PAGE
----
Metronomic Doses of Temozolomide Enhance the Efficacy of Carbon Nanotube CpG Immunotherapy in an Invasive Glioma Model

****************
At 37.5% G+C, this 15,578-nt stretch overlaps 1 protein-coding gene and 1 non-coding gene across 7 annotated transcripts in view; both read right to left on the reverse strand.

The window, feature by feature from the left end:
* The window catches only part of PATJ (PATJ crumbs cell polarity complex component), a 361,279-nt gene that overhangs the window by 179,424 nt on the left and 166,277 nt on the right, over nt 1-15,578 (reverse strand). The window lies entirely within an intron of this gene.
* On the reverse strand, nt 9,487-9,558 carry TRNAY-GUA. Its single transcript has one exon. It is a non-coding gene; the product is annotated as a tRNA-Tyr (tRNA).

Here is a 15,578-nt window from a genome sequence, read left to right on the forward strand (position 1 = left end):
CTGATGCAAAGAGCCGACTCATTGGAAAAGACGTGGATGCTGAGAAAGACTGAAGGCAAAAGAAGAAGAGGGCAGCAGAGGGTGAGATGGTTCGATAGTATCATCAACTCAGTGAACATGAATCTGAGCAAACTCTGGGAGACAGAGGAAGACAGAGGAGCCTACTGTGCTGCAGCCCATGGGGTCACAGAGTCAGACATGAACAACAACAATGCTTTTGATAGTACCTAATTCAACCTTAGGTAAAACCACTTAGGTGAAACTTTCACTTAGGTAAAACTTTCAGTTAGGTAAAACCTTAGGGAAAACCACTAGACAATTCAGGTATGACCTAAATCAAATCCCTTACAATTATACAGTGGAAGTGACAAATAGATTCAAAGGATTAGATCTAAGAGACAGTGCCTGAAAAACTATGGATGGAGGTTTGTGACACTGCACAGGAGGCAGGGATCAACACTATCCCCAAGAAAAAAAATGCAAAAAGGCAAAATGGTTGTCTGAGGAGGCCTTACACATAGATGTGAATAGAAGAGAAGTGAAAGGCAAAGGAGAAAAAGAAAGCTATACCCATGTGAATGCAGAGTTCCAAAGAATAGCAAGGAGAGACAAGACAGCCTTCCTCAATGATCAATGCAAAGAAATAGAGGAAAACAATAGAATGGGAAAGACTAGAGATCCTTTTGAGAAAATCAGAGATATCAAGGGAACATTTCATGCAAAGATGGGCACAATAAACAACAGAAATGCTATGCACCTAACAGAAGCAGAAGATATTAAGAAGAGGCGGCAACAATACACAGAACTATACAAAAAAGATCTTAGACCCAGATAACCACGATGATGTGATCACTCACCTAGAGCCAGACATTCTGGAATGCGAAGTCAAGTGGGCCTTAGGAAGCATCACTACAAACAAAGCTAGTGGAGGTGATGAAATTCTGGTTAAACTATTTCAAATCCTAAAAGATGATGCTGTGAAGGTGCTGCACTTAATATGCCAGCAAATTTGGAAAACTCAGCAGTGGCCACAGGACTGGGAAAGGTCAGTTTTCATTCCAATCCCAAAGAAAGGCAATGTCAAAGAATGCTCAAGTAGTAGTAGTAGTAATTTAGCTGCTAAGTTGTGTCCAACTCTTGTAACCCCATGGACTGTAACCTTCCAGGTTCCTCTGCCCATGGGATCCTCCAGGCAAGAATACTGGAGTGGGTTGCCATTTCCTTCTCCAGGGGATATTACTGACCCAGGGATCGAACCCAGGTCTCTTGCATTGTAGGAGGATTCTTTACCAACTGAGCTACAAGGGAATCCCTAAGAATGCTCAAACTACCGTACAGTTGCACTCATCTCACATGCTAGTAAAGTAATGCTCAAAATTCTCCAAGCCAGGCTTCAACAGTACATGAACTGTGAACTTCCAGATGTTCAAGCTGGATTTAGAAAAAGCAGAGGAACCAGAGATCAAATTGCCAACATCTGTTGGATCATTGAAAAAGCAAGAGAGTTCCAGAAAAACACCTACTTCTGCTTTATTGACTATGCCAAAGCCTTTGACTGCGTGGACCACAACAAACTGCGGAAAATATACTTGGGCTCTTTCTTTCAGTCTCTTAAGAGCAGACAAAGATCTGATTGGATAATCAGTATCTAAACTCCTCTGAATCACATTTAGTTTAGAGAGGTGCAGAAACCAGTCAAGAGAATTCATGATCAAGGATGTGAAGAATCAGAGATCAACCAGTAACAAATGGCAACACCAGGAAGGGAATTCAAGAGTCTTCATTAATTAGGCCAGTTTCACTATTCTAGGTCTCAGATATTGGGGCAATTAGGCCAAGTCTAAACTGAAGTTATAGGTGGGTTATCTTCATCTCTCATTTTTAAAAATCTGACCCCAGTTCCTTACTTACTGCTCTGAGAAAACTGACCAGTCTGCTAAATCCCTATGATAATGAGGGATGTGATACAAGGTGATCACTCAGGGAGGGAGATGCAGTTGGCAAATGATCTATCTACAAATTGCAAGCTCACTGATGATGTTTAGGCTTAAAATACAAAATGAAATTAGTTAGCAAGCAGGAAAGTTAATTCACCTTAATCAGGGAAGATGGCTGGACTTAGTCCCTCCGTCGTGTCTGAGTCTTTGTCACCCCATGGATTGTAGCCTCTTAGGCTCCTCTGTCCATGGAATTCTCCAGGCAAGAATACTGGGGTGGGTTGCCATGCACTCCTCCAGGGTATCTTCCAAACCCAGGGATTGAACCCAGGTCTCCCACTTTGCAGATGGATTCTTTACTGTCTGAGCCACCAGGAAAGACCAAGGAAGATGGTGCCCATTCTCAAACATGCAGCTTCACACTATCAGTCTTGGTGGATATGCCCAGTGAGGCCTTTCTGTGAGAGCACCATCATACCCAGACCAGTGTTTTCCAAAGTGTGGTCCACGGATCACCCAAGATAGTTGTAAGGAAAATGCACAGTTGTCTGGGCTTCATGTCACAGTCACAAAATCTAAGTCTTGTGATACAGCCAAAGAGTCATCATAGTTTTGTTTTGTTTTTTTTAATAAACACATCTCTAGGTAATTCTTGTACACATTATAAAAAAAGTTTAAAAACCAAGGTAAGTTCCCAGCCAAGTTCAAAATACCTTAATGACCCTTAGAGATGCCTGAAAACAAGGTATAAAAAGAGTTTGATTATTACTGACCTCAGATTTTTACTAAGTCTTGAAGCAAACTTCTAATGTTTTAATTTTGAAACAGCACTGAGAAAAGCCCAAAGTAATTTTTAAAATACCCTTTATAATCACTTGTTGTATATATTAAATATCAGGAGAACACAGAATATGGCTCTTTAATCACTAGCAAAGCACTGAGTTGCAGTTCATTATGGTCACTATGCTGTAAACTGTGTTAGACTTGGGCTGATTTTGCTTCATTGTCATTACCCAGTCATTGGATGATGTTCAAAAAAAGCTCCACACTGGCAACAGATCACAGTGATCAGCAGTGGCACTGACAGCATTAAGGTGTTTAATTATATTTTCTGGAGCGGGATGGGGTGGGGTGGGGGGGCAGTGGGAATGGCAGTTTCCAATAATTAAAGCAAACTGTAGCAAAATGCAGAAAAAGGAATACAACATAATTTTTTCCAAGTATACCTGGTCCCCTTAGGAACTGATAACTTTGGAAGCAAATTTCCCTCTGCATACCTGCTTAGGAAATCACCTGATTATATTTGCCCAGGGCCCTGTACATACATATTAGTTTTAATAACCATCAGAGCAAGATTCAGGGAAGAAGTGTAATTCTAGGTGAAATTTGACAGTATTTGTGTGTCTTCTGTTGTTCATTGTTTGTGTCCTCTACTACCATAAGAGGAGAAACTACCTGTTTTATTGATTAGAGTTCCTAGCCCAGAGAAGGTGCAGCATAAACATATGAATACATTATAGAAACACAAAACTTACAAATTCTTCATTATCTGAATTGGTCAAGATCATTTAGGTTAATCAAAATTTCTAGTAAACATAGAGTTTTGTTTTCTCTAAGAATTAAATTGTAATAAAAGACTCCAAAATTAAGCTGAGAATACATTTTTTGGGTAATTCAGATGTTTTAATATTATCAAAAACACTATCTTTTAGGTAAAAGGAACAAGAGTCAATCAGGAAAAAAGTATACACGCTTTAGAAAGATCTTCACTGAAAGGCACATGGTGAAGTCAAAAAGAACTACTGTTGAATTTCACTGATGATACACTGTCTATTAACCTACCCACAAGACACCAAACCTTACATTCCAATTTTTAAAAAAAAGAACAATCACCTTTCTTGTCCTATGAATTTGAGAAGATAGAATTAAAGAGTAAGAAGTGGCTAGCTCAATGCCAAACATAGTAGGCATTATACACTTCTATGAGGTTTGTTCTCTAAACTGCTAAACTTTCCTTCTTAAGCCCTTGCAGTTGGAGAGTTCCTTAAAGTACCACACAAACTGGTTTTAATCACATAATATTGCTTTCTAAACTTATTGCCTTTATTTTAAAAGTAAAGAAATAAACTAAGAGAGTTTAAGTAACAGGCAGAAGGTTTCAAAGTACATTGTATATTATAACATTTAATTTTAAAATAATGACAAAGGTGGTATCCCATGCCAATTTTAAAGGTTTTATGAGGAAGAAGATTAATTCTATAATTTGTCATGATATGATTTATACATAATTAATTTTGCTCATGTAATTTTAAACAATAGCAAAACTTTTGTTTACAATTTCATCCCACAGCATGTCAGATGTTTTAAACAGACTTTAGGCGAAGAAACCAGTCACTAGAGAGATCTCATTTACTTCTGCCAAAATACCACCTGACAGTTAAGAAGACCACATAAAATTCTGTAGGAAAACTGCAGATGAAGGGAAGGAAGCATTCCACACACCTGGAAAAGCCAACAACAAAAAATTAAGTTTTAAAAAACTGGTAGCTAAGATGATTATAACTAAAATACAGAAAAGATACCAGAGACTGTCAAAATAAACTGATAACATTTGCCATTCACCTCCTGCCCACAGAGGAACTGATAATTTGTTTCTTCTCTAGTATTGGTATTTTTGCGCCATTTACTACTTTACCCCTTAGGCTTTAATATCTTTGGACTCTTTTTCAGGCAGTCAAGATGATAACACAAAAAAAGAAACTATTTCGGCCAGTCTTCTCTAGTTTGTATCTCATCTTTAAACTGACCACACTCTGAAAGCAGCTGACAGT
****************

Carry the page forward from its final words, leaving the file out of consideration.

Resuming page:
Even when treated with aggressive current therapies, most patients with glioblastoma survive less than two years. Rapid tumor growth, an invasive nature, and the blood-brain barrier, which limits the penetration of large molecules into the brain, all contribute to the poor tumor response associated with conventional therapies. Immunotherapy has emerged as a therapeutic approach that may overcome these challenges. We recently reported that single-walled carbon nanotubes (SWCNTs) can be used to dramatically increase the immunotherapeutic efficacy of CpG oligonucleotides in a mouse model of glioma. Following implantation in the mouse brain, the tumor cell line used in these previous studies (GL261) tends to form a spherical tumor with limited invasion into healthy brain. In order to evaluate SWCNT/CpG therapy under more clinically-relevant conditions, here we report the treatment of a more invasive mouse glioma model (K-Luc) that better recapitulates human disease. In addition, a CpG sequence previously tested in humans was used to formulate the SWCNT/CpG which was combined with temozolomide, the standard of care chemotherapy for glioblastoma patients. We found that, following two intracranial administrations, SWCNT/CpG is well-tolerated and improves the survival of mice bearing invasive gliomas. Interestingly, the efficacy of SWCNT/CpG was enhanced when combined with temozolomide. This enhanced anti-tumor efficacy was correlated to an increase of tumor-specific cytotoxic activity in splenocytes. These results reinforce the emerging understanding that immunotherapy can be enhanced by combining it with chemotherapy and support the continued development of SWCNT/CpG.